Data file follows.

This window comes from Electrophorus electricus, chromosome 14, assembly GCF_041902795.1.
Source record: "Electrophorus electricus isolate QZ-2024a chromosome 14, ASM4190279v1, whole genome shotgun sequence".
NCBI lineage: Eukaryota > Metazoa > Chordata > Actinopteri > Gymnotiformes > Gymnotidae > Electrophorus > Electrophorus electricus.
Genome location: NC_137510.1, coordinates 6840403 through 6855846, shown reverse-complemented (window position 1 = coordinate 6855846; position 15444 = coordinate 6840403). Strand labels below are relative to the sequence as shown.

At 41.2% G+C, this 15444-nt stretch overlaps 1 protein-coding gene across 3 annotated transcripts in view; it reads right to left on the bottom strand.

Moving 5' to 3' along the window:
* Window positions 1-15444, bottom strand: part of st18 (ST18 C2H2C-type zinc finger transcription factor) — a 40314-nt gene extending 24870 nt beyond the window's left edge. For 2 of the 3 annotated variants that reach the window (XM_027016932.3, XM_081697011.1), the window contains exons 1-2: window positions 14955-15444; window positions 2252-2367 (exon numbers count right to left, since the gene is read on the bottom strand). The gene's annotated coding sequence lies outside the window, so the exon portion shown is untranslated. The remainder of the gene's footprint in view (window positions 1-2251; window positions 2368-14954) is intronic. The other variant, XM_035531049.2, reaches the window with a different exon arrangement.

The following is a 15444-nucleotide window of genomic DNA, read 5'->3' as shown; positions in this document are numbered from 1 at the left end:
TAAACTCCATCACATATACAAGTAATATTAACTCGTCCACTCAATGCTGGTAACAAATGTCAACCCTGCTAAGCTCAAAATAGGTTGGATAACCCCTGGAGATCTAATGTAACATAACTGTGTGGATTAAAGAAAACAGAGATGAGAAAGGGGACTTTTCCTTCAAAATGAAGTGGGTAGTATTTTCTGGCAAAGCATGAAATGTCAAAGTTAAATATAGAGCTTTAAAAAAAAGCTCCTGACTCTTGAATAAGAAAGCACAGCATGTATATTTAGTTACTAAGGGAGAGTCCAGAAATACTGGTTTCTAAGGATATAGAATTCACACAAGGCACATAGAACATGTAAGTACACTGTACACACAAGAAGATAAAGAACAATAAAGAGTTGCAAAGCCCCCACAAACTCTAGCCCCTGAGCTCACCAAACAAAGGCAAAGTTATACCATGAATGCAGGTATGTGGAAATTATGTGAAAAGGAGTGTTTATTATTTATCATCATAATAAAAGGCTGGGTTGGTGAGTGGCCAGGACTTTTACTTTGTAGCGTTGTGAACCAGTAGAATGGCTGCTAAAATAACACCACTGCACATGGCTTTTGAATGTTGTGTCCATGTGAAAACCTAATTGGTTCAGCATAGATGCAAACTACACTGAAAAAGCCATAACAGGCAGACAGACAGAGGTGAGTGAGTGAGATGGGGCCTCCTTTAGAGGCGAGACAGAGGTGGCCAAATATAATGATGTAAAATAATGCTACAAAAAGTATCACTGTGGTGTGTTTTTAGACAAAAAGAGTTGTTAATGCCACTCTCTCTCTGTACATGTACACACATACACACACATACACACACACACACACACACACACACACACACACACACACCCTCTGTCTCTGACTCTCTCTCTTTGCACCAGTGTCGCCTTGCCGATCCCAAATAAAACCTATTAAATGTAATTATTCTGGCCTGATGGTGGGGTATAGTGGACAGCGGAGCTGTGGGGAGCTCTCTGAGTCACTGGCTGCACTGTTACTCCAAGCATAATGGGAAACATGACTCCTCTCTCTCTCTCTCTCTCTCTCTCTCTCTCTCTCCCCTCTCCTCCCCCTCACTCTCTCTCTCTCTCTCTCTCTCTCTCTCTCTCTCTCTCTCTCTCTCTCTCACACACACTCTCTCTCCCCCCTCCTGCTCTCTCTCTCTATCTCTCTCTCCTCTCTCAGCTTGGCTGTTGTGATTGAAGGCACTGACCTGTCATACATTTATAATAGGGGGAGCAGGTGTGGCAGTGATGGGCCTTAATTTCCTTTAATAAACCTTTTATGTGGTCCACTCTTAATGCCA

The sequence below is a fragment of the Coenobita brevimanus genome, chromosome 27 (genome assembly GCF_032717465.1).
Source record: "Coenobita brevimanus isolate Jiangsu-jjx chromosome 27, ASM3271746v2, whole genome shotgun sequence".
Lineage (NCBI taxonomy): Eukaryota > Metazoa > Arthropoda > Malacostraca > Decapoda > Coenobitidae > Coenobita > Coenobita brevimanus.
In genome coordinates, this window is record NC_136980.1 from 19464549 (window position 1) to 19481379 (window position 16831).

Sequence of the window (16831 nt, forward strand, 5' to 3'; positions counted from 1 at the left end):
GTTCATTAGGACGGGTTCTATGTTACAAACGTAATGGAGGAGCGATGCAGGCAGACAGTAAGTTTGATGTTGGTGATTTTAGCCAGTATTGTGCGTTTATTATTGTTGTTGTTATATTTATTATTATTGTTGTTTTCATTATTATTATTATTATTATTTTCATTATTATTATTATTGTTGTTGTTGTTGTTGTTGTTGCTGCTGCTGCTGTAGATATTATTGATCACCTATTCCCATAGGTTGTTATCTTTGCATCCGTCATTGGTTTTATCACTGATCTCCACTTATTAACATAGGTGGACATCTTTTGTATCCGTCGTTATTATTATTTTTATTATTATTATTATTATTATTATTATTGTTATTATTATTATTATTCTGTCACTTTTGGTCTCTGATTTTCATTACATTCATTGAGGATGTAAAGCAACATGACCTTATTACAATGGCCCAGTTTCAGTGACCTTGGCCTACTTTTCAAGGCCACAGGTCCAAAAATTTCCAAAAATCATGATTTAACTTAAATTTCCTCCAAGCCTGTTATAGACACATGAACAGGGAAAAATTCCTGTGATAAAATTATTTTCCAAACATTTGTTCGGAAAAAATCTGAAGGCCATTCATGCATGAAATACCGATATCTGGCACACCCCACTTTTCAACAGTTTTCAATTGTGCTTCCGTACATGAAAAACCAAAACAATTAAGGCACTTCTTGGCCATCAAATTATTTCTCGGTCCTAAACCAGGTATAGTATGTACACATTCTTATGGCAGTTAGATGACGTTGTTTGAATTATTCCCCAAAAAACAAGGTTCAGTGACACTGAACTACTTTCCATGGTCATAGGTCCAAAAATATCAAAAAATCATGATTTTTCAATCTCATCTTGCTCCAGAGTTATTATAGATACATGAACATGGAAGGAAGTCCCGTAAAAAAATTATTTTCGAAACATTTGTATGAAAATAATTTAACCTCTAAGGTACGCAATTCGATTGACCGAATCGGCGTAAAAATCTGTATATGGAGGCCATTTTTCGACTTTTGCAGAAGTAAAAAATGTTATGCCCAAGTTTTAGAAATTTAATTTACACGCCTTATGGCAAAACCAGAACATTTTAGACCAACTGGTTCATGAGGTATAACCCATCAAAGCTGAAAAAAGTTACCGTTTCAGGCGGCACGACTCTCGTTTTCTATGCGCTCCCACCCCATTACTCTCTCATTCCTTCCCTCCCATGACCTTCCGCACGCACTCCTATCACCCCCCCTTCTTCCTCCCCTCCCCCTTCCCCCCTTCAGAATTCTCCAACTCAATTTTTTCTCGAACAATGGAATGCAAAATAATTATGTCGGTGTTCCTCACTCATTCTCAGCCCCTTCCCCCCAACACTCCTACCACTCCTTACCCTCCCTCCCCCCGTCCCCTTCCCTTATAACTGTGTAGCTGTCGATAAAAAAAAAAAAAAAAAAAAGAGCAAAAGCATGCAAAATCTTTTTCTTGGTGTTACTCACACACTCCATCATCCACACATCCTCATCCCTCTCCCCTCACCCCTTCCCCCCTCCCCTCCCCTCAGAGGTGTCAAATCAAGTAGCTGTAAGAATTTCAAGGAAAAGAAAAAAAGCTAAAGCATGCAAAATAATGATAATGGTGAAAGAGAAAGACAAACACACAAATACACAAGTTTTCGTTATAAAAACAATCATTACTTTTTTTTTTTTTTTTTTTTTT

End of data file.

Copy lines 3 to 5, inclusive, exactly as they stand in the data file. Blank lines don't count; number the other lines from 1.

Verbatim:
NCBI lineage: Eukaryota > Metazoa > Chordata > Actinopteri > Gymnotiformes > Gymnotidae > Electrophorus > Electrophorus electricus.
Genome location: NC_137510.1, coordinates 6840403 through 6855846, shown reverse-complemented (window position 1 = coordinate 6855846; position 15444 = coordinate 6840403). Strand labels below are relative to the sequence as shown.

At 41.2% G+C, this 15444-nt stretch overlaps 1 protein-coding gene across 3 annotated transcripts in view; it reads right to left on the bottom strand.